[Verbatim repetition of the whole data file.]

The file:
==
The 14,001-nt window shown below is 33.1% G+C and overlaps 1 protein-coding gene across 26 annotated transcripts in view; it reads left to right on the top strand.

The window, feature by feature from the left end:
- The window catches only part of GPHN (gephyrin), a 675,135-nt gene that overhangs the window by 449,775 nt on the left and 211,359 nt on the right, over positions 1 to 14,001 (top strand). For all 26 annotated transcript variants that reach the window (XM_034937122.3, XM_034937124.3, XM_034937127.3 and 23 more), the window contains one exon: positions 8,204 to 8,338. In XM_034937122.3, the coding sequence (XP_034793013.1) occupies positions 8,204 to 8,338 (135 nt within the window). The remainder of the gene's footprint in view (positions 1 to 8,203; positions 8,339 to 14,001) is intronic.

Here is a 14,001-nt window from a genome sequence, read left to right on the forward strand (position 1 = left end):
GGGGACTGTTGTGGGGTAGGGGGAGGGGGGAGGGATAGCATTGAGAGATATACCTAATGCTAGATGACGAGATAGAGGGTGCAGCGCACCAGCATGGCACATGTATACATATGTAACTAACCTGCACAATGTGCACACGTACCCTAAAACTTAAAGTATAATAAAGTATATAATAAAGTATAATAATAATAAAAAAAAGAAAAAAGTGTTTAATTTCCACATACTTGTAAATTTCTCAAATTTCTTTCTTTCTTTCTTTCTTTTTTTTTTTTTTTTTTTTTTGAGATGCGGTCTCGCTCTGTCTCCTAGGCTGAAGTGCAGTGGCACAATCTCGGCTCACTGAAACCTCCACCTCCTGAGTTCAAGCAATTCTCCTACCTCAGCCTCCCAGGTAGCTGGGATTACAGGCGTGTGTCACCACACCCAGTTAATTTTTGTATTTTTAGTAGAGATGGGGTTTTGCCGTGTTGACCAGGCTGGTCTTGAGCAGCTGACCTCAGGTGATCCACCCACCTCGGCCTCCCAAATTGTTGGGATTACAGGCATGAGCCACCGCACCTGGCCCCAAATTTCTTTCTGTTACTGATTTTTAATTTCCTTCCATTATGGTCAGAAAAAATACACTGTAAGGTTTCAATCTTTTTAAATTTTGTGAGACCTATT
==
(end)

The 14,001-nt window shown below is 33.1% G+C and overlaps 1 protein-coding gene across 26 annotated transcripts in view; it reads left to right on the top strand.

The window, feature by feature from the left end:
- The window catches only part of GPHN (gephyrin), a 675,135-nt gene that overhangs the window by 449,775 nt on the left and 211,359 nt on the right, over positions 1 to 14,001 (top strand). For all 26 annotated transcript variants that reach the window (XM_034937122.3, XM_034937124.3, XM_034937127.3 and 23 more), the window contains one exon: positions 8,204 to 8,338. In XM_034937122.3, the coding sequence (XP_034793013.1) occupies positions 8,204 to 8,338 (135 nt within the window). The remainder of the gene's footprint in view (positions 1 to 8,203; positions 8,339 to 14,001) is intronic.

Here is a 14,001-nt window from a genome sequence, read left to right on the forward strand (position 1 = left end):
GGGGACTGTTGTGGGGTAGGGGGAGGGGGGAGGGATAGCATTGAGAGATATACCTAATGCTAGATGACGAGATAGAGGGTGCAGCGCACCAGCATGGCACATGTATACATATGTAACTAACCTGCACAATGTGCACACGTACCCTAAAACTTAAAGTATAATAAAGTATATAATAAAGTATAATAATAATAAAAAAAAGAAAAAAGTGTTTAATTTCCACATACTTGTAAATTTCTCAAATTTCTTTCTTTCTTTCTTTCTTTTTTTTTTTTTTTTTTTTTTGAGATGCGGTCTCGCTCTGTCTCCTAGGCTGAAGTGCAGTGGCACAATCTCGGCTCACTGAAACCTCCACCTCCTGAGTTCAAGCAATTCTCCTACCTCAGCCTCCCAGGTAGCTGGGATTACAGGCGTGTGTCACCACACCCAGTTAATTTTTGTATTTTTAGTAGAGATGGGGTTTTGCCGTGTTGACCAGGCTGGTCTTGAGCAGCTGACCTCAGGTGATCCACCCACCTCGGCCTCCCAAATTGTTGGGATTACAGGCATGAGCCACCGCACCTGGCCCCAAATTTCTTTCTGTTACTGATTTTTAATTTCCTTCCATTATGGTCAGAAAAAATACACTGTAAGGTTTCAATCTTTTTAAATTTTGTGAGACCTATT